The association of sleep-disordered breathing (SDB) with cerebral pulsatility has been reported to be linked to small vessel disease (SVD) . However, a high cerebral pulsatility index (PI) may also result from large-artery stiffness or other hemodynamic factors and is not specific for SVD [2, 3]. Therefore, a high PI should not be considered a proxy of SVD in persons with SBD until more evidence is available. The complex—and probably bidirectional—relation between SDB and stroke is linked not only to SVD, but to other pathogenetic mechanisms [4, 5], which could continue to be unrecognized if a complete investigation is not performed on the basis of this assumption.
The Atahualpa Project is an ongoing population-based study designed to reduce the increasing burden of non-communicable diseases—including sleep disorders—in rural Ecuador . Preliminary findings from our cohort suggest an association between non-breathing-related sleep symptoms with cardiovascular risk factors , overt stroke  and silent imaging markers of SVD . Here, we aimed to assess the relationship between SDB, cerebral pulsatility, and diffuse SVD in a random sample of individuals enrolled in the Atahualpa Project.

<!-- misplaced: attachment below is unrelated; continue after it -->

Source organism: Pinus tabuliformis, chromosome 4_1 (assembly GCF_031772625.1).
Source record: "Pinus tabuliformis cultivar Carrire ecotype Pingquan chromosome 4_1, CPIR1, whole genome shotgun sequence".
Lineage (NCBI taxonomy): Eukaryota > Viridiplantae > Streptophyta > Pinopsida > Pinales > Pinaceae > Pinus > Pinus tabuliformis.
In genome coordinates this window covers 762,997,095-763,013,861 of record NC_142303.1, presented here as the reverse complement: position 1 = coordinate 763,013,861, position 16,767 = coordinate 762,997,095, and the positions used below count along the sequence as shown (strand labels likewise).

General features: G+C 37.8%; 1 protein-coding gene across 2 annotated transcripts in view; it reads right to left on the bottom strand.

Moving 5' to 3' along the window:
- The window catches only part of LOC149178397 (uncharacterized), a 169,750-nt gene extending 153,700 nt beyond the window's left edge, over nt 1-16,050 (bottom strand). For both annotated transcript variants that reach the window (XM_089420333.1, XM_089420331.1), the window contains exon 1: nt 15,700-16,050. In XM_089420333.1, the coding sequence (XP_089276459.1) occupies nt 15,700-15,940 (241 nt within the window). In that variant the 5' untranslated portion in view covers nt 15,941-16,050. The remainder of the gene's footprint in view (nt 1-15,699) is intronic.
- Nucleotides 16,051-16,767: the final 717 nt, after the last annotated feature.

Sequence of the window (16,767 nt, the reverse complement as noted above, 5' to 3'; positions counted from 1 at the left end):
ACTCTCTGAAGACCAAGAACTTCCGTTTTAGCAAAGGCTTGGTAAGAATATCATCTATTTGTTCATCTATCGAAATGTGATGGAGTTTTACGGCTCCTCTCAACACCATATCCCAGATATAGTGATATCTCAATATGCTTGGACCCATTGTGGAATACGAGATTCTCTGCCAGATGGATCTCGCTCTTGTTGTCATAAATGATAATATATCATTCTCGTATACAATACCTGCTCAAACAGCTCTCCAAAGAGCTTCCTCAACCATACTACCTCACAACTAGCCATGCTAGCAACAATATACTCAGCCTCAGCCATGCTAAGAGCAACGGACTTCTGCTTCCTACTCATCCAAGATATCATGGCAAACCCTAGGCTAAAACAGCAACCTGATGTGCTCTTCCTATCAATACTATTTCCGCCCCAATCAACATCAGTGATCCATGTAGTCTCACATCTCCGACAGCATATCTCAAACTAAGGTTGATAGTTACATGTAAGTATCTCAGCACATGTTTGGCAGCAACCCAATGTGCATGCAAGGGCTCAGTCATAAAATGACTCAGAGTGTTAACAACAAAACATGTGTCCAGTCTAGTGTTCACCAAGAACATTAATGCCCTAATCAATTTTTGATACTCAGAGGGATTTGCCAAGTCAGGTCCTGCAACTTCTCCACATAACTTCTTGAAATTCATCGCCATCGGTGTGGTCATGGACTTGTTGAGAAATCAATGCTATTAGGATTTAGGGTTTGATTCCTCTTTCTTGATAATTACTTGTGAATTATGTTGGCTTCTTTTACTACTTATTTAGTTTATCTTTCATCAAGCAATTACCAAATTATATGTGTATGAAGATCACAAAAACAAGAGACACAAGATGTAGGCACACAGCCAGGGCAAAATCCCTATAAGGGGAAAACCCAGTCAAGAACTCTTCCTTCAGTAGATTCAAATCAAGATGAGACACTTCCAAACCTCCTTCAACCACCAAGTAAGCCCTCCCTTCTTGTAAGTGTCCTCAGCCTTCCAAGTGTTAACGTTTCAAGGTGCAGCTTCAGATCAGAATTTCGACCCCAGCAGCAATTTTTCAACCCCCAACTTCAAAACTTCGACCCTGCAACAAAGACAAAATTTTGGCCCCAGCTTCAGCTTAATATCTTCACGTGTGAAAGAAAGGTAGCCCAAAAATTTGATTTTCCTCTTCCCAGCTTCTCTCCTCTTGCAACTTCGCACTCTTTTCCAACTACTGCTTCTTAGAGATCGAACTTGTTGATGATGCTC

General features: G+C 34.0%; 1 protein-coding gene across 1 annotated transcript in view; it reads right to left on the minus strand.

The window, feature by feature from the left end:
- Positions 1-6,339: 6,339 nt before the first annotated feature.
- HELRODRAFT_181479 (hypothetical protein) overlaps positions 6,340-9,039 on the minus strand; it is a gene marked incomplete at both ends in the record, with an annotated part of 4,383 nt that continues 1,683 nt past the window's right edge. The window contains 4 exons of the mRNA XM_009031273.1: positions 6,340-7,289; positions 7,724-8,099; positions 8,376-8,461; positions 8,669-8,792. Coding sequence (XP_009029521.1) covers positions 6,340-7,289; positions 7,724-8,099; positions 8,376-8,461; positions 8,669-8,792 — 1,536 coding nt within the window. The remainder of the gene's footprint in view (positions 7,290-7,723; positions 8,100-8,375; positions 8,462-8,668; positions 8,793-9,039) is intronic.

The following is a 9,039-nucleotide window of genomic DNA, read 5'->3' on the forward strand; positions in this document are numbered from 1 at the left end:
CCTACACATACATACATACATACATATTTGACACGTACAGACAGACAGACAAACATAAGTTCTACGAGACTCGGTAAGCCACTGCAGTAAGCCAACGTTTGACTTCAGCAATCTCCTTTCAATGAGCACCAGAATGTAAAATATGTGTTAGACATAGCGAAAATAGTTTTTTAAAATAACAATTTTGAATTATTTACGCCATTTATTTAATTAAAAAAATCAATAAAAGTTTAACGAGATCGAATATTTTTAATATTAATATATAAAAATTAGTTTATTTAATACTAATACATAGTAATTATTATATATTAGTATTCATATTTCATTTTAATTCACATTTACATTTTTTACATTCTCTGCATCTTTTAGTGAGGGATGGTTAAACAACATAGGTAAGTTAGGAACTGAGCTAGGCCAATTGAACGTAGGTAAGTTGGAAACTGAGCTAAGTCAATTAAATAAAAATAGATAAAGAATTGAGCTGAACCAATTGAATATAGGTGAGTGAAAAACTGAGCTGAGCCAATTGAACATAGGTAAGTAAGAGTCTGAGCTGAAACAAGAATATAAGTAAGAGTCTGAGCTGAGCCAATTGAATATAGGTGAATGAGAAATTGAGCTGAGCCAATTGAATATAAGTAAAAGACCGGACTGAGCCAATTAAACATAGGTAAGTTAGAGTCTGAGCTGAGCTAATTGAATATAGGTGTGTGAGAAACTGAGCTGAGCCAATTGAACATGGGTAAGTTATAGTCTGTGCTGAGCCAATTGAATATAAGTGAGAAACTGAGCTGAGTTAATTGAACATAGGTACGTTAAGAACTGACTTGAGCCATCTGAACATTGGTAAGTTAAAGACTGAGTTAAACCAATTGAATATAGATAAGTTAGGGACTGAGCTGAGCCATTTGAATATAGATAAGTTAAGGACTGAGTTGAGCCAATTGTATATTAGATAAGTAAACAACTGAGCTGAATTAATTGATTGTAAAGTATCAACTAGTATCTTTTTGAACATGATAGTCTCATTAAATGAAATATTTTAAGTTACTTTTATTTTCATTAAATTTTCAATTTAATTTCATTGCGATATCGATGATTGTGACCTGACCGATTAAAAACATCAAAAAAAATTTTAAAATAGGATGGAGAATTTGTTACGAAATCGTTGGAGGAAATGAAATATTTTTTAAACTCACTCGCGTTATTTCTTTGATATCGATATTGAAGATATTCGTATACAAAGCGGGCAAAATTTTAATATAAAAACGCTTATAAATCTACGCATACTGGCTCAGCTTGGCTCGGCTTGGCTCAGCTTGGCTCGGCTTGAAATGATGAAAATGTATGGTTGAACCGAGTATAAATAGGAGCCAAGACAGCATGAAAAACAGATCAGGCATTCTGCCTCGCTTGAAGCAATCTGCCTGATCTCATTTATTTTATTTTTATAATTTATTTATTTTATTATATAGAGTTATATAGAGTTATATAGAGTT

The institutional review board of Hospital-Clínica Kennedy in Guayaquil, Ecuador (Federalwide Assurance 00006867) approved the study protocol and the written informed consent. Fifty randomly selected individuals were invited to undergo TCD. They were selected by the use of the Random Integer Generator (https://www.random.org/integers/) from a total of 239 Atahualpa residents identified during a door-to-door survey and fulfilling the following criteria: (1) age ≥60 years, (2) clinical stroke-free status, (3) brain MRI performed in the previous 6 months, (4) absence of significant (>50 %) stenosis of all major intracranial vessels on magnetic resonance angiography, and (5) no documented atrial fibrillation.